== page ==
Missouri Sen. Claire McCaskill is behind in the polls this week after announcing her opposition to U.S. Supreme Court nominee Brett Kavanaugh.
A pro-abortion Democrat, McCaskill is considered one of the most vulnerable senators running for re-election in the November midterms, Townhall reports. She was considered a swing vote on Kavanaugh’s confirmation until she announced her opposition last week.
Now, McCaskill is falling behind her opponent, pro-life Republican Josh Hawley, in the polls. The Federalist reports a new poll by Remington Research Group found Hawley had a 2-point lead over McCaskill late last week.
According to the report, “… of the 1,555 likely Missouri voters surveyed late last week, 48% said they were planning to vote for Republican candidate Josh Hawley while 46% said they planned to vote for McCaskill.”
In addition, 49 percent of voters polled said they were less likely to vote for McCaskill because of Kavanaugh’s confirmation process. In contrast, 42 percent said they were more likely to vote for her.
Here’s more from the report:
The incumbent Democrat is in a hotly contested race, and support for Hawley has been surging in the polls over the past month. The Real Clear Politics poll average puts Hawley ahead of McCaskill by one point and shows that the race has grown increasingly competitive going into November.
Democrats in competitive races will have to grapple with the electoral consequences of either supporting or opposing the embattled Supreme Court nominee. A new poll in West Virginia, where Democratic Sen. Joe Manchin has been fighting for re-election, found that a majority of voters think Kavanaugh should be confirmed. An overwhelming majority, 59-30 percent, thought Kavanaugh’s testimony before the Senate Judiciary Committee on Thursday was more believable than testimony from Christine Blasey Ford.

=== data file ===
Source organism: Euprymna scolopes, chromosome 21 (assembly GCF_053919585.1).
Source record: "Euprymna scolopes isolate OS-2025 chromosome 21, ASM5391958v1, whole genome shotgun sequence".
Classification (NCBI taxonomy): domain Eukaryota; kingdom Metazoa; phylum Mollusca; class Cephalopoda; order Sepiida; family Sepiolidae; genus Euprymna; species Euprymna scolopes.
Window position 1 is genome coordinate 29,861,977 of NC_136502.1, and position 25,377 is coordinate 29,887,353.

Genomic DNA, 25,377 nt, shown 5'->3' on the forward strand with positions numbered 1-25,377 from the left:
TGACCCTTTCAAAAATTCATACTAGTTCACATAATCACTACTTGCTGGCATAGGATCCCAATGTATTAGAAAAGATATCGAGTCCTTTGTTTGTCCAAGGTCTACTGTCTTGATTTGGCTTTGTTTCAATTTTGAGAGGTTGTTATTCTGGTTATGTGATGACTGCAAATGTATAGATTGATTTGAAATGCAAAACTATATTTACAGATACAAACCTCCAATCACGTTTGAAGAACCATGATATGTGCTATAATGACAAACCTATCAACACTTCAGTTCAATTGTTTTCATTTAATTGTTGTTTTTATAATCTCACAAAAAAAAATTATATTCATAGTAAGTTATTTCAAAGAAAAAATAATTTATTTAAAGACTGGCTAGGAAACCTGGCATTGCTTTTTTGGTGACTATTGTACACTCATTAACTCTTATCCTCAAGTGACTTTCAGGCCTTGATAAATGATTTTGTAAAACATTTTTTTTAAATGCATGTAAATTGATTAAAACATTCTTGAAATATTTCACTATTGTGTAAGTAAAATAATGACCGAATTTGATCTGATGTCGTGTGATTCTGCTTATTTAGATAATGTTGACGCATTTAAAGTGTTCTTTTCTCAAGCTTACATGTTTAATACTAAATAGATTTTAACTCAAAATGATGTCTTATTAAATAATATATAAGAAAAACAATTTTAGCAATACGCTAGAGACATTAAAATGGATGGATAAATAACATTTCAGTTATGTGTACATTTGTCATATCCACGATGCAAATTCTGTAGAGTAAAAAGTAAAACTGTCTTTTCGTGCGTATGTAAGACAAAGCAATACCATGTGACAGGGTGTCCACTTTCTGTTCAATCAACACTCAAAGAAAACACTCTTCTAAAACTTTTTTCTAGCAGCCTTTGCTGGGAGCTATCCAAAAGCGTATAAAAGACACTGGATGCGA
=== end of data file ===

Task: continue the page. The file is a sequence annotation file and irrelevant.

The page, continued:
Voters still are waiting to hear from U.S. Sens. Lisa Murkowski of Alaska, Susan Collins of Maine and Joe Manchin of West Virginia about their position on Kavanaugh. Manchin, a Democrat who sometimes votes pro-life, also is up for re-election in a conservative state.
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Indiana Sen. Joe Donnelly, another possible swing vote, recently announced his opposition to Kavanaugh – a move that one Indiana newspaper called a “cause for concern.” Polls indicate he and his pro-life Republican opponent, Mike Braun, also are very close.
Abortion activists fear Kavanaugh, who has served on the U.S. Circuit Court of Appeals for D.C. for more than a decade. He has an extensive record of protecting religious liberty, including in the Priests for Life case, and enforcing restrictions on abortion. Pro-life leaders believe he would do the same on the Supreme Court.